Wednesday, March 25, 2015

Lunch With Ken

Lunch With Ken
watercolor
8 x 8 inches
©Ann Thompson Nemcosky

I like finding still life subjects in the ordinary items we have around us. Those things we see, but don't really "see", until we notice something beautiful about them. In this case it was the assortment of colorful fruit and onions, along with the glass bowl, casually scattered on a counter top that I found interesting. I liked not only the color but also the repetition of circular shapes playing against the grid of the tile. It was a scene I noticed and snapped a quick photo for future reference. Well, I probably took the photo with my phone as it wasn't very clear. But that turned out to be okay as the fuzzy photo reference left me more room to make stuff up as I worked on this painting. And that's where the fun is.

Monday, March 23, 2015

sketchbook :: the set up

As promised in my last post, I am sharing my working set up for sketchbook journaling. Yes, I have returned to a hand made sketch journal, pictured above. After all of my experimentation with commercial sketchbooks I still find a hand made sketchbook the most satisfying to work in. This one is 7 x 8 inches and filled with 140 lb. Kilimanjaro cold pressed paper. You can read more about my actual sketchbook making process here.

I carefully considered the size for this journal. 5.5 x 7.5 inches is a nice size and it is possible to make a sketchbook with just two full sheets of watercolor paper without any waste. But after working in a couple of larger formats I wanted to go a bit larger than that. I did like the 7.5 x 9.5 inch size of the Strathmore sketchbook, although I often felt it was a bit too vertically oriented for the way I like to work. So I drew diagrams of several sizes and settled on 7 x 8 inches, which is 14 x 8 inches when fully opened for working across the page spread. I will note here though, that if I were to use a commercially made sketchbook, the Strathmore Soft Cover Mixed Media Sketchbook was my favorite of the bunch that I tried.
I also decided that it was time to renew my palette. I am still using the American Journey Travel Palette, which I love, and it has held up well these past few years. Yet some of the original colors were hardly touched while others I was constantly refilling. So after much experimentation I settled on the twelve colors in the chart above. All but two are American Journey watercolor paints.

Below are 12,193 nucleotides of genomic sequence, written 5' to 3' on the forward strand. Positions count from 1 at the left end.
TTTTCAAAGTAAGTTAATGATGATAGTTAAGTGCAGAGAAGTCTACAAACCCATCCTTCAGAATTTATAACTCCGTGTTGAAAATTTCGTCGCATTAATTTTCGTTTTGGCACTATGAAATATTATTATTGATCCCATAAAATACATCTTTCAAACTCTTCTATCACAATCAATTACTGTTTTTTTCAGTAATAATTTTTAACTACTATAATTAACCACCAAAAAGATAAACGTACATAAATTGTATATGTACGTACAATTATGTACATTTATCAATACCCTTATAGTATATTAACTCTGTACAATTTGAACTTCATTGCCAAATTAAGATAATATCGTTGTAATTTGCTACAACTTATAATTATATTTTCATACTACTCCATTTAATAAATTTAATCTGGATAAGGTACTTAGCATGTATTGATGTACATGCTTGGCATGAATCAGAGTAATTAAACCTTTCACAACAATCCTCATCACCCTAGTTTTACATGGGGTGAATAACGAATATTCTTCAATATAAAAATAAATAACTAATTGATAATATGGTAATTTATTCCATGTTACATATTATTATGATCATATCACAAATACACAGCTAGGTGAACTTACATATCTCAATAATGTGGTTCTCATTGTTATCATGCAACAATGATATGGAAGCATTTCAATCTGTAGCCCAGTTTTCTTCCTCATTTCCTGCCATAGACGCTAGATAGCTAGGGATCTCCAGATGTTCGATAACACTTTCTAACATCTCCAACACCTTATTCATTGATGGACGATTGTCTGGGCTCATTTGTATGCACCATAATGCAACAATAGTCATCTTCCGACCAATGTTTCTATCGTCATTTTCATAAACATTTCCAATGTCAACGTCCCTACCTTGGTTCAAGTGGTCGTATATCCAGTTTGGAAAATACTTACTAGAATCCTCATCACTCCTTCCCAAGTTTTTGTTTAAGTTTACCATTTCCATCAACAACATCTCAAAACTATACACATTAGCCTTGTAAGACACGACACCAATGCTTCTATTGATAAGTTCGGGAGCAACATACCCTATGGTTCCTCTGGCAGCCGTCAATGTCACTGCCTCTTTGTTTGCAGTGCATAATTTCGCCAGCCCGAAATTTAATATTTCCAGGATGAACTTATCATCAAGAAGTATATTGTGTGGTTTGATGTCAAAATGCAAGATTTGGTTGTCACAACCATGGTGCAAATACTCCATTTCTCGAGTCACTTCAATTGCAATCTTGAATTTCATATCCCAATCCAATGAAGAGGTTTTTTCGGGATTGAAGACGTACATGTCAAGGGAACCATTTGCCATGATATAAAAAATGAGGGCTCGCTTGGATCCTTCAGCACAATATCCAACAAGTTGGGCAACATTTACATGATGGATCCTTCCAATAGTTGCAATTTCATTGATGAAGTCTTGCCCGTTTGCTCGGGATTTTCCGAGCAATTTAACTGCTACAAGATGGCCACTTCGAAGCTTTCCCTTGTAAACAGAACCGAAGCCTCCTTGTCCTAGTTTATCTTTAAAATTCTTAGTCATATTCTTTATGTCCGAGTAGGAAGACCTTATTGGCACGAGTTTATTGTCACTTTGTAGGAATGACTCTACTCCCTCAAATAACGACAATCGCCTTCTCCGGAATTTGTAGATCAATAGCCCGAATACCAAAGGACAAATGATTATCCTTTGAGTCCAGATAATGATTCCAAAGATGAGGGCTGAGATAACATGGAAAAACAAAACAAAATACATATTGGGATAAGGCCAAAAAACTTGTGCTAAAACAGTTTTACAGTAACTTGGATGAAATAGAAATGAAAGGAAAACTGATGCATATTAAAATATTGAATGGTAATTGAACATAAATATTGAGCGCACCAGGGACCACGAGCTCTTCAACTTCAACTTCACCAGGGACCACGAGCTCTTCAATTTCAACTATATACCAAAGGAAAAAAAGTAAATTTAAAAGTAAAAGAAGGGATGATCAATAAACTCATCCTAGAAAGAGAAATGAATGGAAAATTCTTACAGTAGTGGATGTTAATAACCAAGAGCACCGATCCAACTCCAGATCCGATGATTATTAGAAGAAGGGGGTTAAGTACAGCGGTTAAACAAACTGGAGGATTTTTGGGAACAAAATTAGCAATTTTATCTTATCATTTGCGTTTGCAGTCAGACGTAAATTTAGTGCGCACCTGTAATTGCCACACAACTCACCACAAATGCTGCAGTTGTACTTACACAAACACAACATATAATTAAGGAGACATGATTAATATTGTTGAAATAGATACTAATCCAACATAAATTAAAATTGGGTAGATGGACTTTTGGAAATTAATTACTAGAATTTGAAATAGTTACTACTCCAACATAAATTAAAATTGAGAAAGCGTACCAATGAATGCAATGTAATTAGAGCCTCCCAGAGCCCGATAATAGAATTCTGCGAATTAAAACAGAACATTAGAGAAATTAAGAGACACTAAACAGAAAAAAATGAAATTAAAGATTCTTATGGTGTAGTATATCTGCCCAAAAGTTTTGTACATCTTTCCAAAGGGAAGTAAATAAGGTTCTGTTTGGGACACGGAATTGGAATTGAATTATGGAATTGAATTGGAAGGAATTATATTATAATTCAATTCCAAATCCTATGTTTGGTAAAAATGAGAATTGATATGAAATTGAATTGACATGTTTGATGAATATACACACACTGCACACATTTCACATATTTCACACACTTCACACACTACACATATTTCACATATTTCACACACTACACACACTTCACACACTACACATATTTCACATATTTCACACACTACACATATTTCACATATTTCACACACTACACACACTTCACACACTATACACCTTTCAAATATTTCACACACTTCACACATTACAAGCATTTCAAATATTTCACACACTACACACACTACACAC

My goal was to have a warm and a cool in each of the primaries plus green, as well a a couple of earth colors. To make my selections I tried many mixes with colors from my larger studio palette in order to see which would be the most serviceable in the long run. For example, Sour Lemon mixed with Alizarine makes wonderfully vibrant oranges and warm reds while Alizarine mixed with the warm Gamboge results in more subtle, earthy oranges. And as much as I love Royal Amethyst on my palette, I can achieve essentially the same purple hue with a mix of Permanent Rose and Ultramarine Blue. And Permanent Rose is a shade of pink nearly impossible to mix, so it stayed and Royal Amethyst was out.

Blues and greens were also tricky decisions. Ultramarine Blue had to be included, it is much too versatile not to include. However I replaced the Cerulean Blue that came with the palette with Phthalo. Turquoise. Even though Cerulean can make for a wonderful sky color, it is usually a bit too grayed for my taste. Especially with the vibrant blue skies we can have here in North Carolina. Phthalo. Turquoise fits the bill nicely, with endless variations when mixed with Ultramarine. And you can always tone down a hue, but you can't make a dull color brighter.
Now I realized with these color choices that I really didn't need a green. But the palette has twelve spots and it is nice to have basic colors handy. So Sap Green, my go-to green stayed. I have a Viridian on my studio palette but its intensity can be a bit much. That's when I picked up a tube of Phthalo Green, (blue shade), to take for a spin.
I really like the grays that Phthalo. Green and Alizarine produce, and the greens achieved when it is mixed with my selected yellows. Now for my earth colors I stuck with Burnt Sienna because it is such a versatile color. And I love Copper Kettle, a bit oranger and more intense than Burnt Sienna, is also a favorite. I swapped out the yellow Ochre from the original palette with Quin Gold. Again, it has a bit more intensity yet makes nice mixes. And a can't-do-without color on my palette is Shadow. Wonderful as a dark value, somewhat neutral, it would be easy to mix but it is nice to have it already there.
Now I also have a pocket watercolor palette, which holds 12 half pans. I filled it with the same selection of colors. The pocket palette fits neatly into this nifty sketch caddy, along with waterbrushes, a pencil and a couple of pens, and I have the lightest kit possible.

And there you have my sketching set up. Just like paper choices, color selections for a palette are highly personal choices. So I hope you find all of this information useful, as a behind the scenes look at what goes into my sketch bag, whether I am settled at the kitchen table or on a mountainside.

Saturday, March 21, 2015

sketchbook :: first blooms

Our daffidils have just begun to blossom. To celebrate the first day of spring I picked a couple to sketch in my newly made sketchbook. This sketchbook is made with 140lb Kilimanjaro cold press paper. I will have more about that and my selection of colors for my 12 color travel palette in my next post. Happy Spring everyone!